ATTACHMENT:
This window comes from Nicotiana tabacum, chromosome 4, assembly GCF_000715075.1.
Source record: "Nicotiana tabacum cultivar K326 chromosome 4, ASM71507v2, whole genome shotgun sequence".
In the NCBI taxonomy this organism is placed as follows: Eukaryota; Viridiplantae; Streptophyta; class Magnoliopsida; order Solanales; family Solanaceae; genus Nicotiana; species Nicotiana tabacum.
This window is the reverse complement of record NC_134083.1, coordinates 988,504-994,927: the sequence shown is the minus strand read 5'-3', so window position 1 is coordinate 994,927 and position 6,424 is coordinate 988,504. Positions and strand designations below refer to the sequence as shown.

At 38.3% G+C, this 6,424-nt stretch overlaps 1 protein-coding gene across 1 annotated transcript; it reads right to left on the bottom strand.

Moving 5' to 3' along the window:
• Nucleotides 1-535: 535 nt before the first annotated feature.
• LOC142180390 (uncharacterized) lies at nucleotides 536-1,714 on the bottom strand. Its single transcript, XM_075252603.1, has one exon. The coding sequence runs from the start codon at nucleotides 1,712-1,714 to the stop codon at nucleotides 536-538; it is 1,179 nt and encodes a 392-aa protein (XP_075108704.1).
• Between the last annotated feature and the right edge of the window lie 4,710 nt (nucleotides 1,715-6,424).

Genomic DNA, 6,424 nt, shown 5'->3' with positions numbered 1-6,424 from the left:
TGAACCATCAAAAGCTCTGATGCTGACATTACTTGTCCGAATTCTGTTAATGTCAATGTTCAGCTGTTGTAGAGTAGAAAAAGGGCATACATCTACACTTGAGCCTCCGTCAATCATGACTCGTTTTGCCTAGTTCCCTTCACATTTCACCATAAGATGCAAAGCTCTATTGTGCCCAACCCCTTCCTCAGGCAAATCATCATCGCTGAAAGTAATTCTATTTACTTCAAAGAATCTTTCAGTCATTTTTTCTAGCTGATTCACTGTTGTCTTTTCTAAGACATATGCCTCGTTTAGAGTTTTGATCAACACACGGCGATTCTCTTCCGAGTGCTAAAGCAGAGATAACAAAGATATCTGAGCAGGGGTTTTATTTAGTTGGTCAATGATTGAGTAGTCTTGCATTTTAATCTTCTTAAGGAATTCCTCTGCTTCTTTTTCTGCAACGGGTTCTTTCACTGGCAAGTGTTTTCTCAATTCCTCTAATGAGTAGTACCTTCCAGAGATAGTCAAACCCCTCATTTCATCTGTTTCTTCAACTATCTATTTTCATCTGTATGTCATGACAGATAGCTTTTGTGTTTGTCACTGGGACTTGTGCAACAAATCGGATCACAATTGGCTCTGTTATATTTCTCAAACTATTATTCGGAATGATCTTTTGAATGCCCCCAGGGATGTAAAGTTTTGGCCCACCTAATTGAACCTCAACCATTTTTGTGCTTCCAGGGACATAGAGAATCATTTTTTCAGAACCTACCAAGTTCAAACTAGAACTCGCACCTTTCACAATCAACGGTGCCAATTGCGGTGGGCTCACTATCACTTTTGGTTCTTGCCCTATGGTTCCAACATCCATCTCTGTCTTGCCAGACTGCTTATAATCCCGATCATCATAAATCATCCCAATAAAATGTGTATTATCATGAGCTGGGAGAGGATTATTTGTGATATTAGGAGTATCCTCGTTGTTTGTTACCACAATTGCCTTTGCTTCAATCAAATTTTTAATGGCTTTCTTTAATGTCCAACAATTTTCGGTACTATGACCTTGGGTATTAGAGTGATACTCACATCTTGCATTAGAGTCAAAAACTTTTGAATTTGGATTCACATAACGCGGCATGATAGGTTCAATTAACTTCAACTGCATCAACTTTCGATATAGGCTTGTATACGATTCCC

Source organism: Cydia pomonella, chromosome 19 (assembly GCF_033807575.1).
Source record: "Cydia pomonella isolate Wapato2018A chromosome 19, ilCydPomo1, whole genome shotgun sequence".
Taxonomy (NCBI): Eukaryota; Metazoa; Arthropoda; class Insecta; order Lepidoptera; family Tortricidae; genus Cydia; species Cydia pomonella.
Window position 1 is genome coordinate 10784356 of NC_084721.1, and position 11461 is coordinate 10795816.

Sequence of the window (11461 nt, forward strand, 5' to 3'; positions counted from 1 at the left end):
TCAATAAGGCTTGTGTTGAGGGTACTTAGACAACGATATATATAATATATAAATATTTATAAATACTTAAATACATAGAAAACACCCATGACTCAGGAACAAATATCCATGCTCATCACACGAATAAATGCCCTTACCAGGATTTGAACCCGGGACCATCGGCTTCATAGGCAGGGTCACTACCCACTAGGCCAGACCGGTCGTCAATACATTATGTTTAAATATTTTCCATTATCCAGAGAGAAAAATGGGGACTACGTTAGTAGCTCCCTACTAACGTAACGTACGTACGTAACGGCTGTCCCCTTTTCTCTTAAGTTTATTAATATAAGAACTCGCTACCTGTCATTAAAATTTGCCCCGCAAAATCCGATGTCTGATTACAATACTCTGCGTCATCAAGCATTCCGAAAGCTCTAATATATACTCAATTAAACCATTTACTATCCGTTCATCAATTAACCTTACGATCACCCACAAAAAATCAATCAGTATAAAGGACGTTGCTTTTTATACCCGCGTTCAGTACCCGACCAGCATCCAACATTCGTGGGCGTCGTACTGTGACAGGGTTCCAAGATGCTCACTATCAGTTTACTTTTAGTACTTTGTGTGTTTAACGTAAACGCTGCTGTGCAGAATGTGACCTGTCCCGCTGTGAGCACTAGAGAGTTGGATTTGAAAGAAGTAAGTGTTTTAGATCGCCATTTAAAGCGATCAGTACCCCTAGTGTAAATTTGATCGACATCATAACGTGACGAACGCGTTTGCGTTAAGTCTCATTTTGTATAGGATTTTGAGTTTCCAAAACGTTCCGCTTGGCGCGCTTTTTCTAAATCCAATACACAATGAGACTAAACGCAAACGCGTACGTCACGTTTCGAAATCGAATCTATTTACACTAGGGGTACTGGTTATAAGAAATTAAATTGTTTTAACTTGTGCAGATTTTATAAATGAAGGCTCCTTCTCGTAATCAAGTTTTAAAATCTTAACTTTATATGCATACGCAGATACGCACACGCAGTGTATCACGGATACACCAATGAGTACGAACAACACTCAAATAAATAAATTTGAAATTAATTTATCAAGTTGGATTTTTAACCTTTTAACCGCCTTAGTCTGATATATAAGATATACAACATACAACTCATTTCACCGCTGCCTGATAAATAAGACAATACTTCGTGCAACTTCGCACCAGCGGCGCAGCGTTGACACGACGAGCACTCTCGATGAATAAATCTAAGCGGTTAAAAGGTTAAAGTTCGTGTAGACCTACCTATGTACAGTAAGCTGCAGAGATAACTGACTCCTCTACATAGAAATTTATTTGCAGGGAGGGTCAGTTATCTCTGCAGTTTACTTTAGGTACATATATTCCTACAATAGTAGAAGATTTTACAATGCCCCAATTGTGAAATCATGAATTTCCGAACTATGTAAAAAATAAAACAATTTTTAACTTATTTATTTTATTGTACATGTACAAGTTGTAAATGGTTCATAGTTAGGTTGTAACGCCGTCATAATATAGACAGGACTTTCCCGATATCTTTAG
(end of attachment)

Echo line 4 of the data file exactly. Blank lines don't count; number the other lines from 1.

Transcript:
This window is the reverse complement of record NC_134083.1, coordinates 988,504-994,927: the sequence shown is the minus strand read 5'-3', so window position 1 is coordinate 994,927 and position 6,424 is coordinate 988,504. Positions and strand designations below refer to the sequence as shown.